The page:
With less than two weeks before the start of Art Basel, Miami Beach is getting some relief from the Zika virus outbreak that has resulted in a spate of canceled hotel bookings during the internationally popular art fair.
Gov. Rick Scott said Tuesday that the state’s health department has declared a three-mile area between 28th and 63rd streets in Miami Beach Zika-free.
“The good news is for the northern part of the Miami Beach area that was impacted, we are able to clear it now,” Scott said at a press conference at Roasters N’ Toasters on 41st Street in Mid-Beach. “It’s been more than 45 days since the last active transmission.”
In mid-September, state officials cleared the first declared Zika zone, a 1.5 square mile area in Miami that included Wynwood, Midtown and the Design District. However, 1.5 square miles between 8th and 28th streets in Miami Beach remains an active Zika zone, as does a one-square-mile area in Little River from Northwest 79th Street to the north, Northwest 63rd Street to the south, Northwest 10th Avenue to the west and North Miami Avenue to the east.
“We can’t take things for granted,” Scott said. “We are going to keep fighting to make sure our tourists come back. We want everyone to come back to Miami Beach.”
The Zika virus, which is transferred through mosquito bites or sexual activity, primarily affects pregnant women and is linked to microcephaly, a birth defect that stunts the development of a fetus’ brain. The Centers for Disease Control has also issued travel advisories warning pregnant women to avoid the Zika zones in Miami and Miami Beach.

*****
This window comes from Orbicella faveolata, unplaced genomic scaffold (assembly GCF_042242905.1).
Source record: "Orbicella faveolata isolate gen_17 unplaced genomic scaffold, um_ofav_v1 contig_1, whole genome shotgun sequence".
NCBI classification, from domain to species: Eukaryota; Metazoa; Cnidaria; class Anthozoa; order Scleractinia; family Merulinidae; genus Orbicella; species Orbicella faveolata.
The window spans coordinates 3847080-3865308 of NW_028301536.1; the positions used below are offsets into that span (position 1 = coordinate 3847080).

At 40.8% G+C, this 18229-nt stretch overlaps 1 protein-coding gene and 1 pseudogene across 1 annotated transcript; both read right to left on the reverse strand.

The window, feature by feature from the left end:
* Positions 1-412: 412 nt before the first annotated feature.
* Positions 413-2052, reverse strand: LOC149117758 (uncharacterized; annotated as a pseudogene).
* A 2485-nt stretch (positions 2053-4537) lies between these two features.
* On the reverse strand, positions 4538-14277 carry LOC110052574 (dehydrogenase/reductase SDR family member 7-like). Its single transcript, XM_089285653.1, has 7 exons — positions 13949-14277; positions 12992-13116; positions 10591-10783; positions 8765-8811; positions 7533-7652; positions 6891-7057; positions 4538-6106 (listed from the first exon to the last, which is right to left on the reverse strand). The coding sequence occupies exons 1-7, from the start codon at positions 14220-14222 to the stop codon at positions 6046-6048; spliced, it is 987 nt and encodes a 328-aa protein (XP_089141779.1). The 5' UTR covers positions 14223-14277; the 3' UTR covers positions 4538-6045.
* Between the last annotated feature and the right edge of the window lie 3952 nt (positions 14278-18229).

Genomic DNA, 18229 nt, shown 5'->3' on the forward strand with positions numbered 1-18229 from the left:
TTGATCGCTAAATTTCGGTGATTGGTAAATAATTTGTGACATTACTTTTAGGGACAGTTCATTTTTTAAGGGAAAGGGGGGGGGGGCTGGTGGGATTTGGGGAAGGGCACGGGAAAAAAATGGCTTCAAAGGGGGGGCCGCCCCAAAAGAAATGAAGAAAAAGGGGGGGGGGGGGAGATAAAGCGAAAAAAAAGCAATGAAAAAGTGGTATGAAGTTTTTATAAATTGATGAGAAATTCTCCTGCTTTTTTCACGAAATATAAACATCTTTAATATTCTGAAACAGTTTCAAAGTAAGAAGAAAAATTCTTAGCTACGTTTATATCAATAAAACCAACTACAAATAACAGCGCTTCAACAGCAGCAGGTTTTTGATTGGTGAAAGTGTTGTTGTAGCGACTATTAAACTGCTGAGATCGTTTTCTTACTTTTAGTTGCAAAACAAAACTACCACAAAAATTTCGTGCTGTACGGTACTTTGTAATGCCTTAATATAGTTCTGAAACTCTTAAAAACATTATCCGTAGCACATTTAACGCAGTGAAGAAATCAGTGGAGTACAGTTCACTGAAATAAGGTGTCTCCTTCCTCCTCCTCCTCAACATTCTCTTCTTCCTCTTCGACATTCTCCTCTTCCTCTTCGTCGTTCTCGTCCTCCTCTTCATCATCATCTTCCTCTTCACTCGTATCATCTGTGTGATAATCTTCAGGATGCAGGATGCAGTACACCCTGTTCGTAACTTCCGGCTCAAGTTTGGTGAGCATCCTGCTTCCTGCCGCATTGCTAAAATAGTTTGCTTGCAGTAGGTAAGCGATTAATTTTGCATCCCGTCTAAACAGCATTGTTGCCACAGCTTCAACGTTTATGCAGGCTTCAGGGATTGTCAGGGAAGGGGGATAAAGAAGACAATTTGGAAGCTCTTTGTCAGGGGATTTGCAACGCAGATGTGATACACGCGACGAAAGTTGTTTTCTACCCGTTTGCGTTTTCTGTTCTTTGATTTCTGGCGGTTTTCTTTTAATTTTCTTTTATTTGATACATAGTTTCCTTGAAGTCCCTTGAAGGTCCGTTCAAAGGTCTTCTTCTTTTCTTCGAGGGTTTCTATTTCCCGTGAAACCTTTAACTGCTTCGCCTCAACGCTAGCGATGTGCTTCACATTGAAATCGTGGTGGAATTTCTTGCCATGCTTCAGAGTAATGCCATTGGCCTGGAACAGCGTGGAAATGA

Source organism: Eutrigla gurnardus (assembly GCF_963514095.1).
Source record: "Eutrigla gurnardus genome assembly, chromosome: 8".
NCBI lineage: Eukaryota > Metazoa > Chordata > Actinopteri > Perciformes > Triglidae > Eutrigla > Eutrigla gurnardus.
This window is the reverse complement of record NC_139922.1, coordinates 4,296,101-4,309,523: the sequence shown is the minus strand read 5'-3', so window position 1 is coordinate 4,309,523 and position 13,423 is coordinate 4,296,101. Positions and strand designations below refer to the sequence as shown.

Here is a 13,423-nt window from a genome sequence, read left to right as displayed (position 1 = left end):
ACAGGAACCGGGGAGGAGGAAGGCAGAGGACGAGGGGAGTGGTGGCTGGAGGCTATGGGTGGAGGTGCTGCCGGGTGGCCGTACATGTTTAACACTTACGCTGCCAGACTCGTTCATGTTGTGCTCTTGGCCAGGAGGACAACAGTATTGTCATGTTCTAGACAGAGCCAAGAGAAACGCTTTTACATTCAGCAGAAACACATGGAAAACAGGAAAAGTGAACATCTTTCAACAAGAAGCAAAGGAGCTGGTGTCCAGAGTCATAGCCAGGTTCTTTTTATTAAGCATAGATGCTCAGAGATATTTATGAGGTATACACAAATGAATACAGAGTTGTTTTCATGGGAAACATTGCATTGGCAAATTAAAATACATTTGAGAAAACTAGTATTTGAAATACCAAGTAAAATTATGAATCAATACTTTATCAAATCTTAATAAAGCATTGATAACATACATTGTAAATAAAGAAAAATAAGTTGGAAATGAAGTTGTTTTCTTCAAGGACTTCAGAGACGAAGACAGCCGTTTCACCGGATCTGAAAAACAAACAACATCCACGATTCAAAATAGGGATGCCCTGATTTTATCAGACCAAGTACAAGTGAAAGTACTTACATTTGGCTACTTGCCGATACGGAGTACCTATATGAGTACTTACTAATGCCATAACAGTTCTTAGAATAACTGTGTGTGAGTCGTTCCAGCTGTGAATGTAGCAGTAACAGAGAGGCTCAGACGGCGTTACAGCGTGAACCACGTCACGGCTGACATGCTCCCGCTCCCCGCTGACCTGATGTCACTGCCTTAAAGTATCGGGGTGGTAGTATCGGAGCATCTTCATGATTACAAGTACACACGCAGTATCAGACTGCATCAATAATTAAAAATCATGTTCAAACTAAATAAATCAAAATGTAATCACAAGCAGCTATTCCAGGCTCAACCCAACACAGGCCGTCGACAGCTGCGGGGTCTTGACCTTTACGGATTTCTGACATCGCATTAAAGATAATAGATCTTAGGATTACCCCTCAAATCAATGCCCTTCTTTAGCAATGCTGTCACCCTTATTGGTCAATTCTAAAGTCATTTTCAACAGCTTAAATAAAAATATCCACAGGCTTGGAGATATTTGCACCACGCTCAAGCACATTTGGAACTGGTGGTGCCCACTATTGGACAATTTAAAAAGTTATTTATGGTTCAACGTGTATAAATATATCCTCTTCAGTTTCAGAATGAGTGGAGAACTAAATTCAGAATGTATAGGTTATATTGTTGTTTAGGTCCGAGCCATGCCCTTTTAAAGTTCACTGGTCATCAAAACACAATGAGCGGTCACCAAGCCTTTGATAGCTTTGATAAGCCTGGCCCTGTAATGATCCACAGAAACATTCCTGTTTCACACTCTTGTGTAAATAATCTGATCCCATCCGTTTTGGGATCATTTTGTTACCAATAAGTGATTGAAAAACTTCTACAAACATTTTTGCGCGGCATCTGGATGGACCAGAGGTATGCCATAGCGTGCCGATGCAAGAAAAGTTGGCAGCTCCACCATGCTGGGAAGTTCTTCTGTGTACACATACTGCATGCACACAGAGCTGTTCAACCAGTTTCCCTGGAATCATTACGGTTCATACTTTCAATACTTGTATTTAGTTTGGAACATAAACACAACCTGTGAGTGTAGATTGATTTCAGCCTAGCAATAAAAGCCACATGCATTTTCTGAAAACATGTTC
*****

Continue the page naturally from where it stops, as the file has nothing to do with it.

William Talbert III, president and CEO of the Greater Miami Convention and Visitors Bureau, said the governor’s announcement shows there is a “light at the end of the tunnel.”
“We had a Zika forum at the Fontainebleau Hotel yesterday,” Talbert said. “Every sector of our community was there, working together. Good things are happening.”
Two months ago, several hotels said they had struggled to hit booking goals for Art Basel, with resorts like the Loews Miami Beach suffering more than 700 cancellations, and that revenue per available room dipped 11.1 percent year-over-year, with occupancy facing a similar 7.5 percent drop in the same time period.
On Tuesday, STR reported that Miami/Hialeah was only one of two top 25 markets to experience a double-digit decrease in revenue and occupancy in October. The other market was Houston. Revenue per available room in Miami/Hialeah fell 12.6 percent to $106.92, driven by an 8.4 percent decline in occupancy to 67.2 percent, STR said.